What does 2020's pandemic have in common with the 1992 cod moratorium? More than you think
Bay Bulls fisherman and N.S. artist connected by 2 historic Canadian events
Barbecues, swims in cool waters and the warm summer breeze — typical beats of summer across Canada, even in 1992. That year's summer meant a seismic shift for about 40,000 people in Newfoundland and Labrador.
In an unprecedented move, due to the depleting numbers of northern cod, the federal government announced a moratorium on the cod fishery. On the eve of the moratorium taking effect, John Crosbie, then fisheries minister, paid a visit to the idyllic town of Bay Bulls where he came head to head with riled-up Newfoundlanders.
It was a dark day in Canadian history, the moratorium sent a shockwave through Newfoundland and Labrador, ripping its people from the sea, its impact still ringing through time.
Eugene Maloney, a fifth-generation fisherman, was not one of the people protesting on Canada Day. What had he been doing when the news came down?
"I was out on the water setting cod traps and when I [came] in, the wife said, 'The moratorium is on. No more fishing.' That was the end of it," said Maloney.
'Lawn was in for a surprise'
Something that was meant to be a temporary measure — the original plan was a closure of northern cod for two years — not only expanded to include other fisheries in Atlantic Canada, but is still in place nearly three decades later.
For generations, the cod collapse has affected lives in Newfoundland and Labrador. Much like today, jobs were lost overnight and people were forced to stay at home. And while baking and gardening have become coping tools during the pandemic, for Maloney and his neighbours it meant that "the lawn was in for a surprise."
"I never knew we had grass. I [would] come out in the dark [and] I [would] come home in the dark," said Maloney.
Financial circumstances and the demanding life of fishing meant some people didn't mow a lawn because they didn't have time and they didn't own a lawnmower. When circumstances changed overnight, Maloney said that manicured lawns started cropping up in Bay Bulls.
A pandemic pivot
With Maloney's family income halved and with life giving him an ultimatum, he had to quickly find a way to pivot. Finding his passion in woodworking, he taught himself the craft, eventually churning out 73 boats, swing sets, dining sets and garden benches that are scattered across the province and the country.
Amid today's turbulent times, Nova Scotian artist and illustrator Kat Frick Miller finds herself mirroring Maloney's situation. As a small business owner dependent on the tourist season, April and May are her busiest times. In past years, she would prepare to sell her art prints, towels and cards to stores and at markets in Halifax. But with pandemic travel restrictions coinciding with the tourist season, Miller's orders were heavily reduced.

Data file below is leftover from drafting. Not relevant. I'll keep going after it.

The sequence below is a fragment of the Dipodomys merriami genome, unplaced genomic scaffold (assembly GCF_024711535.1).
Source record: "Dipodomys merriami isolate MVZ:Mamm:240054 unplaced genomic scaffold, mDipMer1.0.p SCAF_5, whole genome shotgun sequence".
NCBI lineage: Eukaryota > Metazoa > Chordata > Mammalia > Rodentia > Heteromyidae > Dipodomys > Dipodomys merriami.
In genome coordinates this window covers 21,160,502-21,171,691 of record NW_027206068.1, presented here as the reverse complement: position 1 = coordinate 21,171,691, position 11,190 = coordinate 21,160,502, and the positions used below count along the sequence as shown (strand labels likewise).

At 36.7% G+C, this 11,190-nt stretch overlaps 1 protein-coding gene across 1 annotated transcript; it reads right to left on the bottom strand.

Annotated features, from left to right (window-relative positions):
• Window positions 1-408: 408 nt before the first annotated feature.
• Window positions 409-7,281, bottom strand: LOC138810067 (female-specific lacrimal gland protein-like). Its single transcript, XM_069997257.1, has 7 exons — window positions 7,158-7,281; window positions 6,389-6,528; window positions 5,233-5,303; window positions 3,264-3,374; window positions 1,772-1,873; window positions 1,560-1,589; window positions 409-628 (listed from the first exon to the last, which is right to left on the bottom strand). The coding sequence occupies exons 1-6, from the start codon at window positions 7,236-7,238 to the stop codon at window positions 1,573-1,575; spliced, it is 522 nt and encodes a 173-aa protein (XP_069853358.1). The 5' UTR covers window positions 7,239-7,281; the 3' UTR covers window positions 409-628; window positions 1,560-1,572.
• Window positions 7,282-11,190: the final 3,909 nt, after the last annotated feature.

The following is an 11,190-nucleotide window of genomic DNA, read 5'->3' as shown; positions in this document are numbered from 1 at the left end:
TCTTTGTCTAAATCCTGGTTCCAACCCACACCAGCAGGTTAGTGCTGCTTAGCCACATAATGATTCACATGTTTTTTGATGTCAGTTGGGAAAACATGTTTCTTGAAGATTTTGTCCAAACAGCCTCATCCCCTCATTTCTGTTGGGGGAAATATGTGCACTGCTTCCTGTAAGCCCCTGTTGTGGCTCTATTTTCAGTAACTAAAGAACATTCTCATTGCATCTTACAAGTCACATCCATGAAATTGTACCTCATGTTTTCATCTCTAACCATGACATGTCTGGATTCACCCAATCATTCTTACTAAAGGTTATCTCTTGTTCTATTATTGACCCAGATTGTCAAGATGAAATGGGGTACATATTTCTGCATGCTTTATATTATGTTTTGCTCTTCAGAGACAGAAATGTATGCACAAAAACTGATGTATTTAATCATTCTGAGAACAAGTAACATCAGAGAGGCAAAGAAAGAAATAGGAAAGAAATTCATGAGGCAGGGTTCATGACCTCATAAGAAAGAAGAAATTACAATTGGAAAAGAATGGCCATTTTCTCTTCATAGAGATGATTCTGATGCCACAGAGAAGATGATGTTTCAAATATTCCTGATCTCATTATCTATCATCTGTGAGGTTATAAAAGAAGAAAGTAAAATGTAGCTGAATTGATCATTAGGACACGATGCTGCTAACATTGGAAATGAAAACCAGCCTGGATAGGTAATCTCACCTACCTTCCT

The Canada Emergency Response Benefit has helped, she said.
"It provided me with some stability. Is it compensating for the sales that I have lost? No. But it's making sure that I am able to pay rent this month," said Miller.
Like Maloney, Miller chose to pivot to a new project that would involve Maloney. Using Gouache artwork — a type of opaque watercolour — Miller is partnering with writer Jennifer Thornhill Verma to bring Maloney's story to life for a new audience. The project will use Thornhill Verma's story and Miller's illustrations to create a digital storybook with a few animations.
Floating in the same boat
As a Newfoundlander, living in Ontario, Thornhill Verma came across Maloney and his story in 2017 while writing a collection of stories related to the cod collapse. During the lockdown, Thornhill Verma instinctively turned to drawing parallels between the cod moratorium and the pandemic.
Thornhill Verma said the northern cod remained the greatest numerical reduction in a species in Canadian history. She added that the moratorium also resulted in the largest mass industrial layoff in Canadian history. As a proportion of the provincial population, she said, 30,000 to 40,000 Newfoundlanders and Labradorians would have been the equivalent of about 600,000 Ontarians. What remains common, she said, to the job losses due to the moratorium and the pandemic, is the sense of having the rug pulled from underneath one's feet.
But Thornhill-Verma notes a key difference.
"During the pandemic we've had many people put out of work. Many of them may return to work. That wasn't the case for Newfoundland and Labrador at the time," she said.
"Find something to do…."
These two historic moments are filled with insecurity and uncertainty, something that drew Miller to the project. In these turbulent times, she sought solace and strength in Maloney's story, knowing that adapting her skills for the new world is the way forward.
As for Maloney, he didn't stop. The 88-year-old said it was important for him to find something to do. His advice to the next generation is simple.
"You park your car for six months, what happens? All the brakes and everything on her seizes up and then you gotta go into the garage. If I don't come out here every day, I'll end up in a hospital or somewhere, in a box somewhere. That's what kept me going after the moratorium," said Maloney.
The cod moratorium — an Atlantic story — has life lessons to offer as Canada navigates the current pandemic. The common thread in the story of a fisherman in Newfoundland and Labrador and an artist in Nova Scotia is the resilience to sail through their new normal, whatever it may be.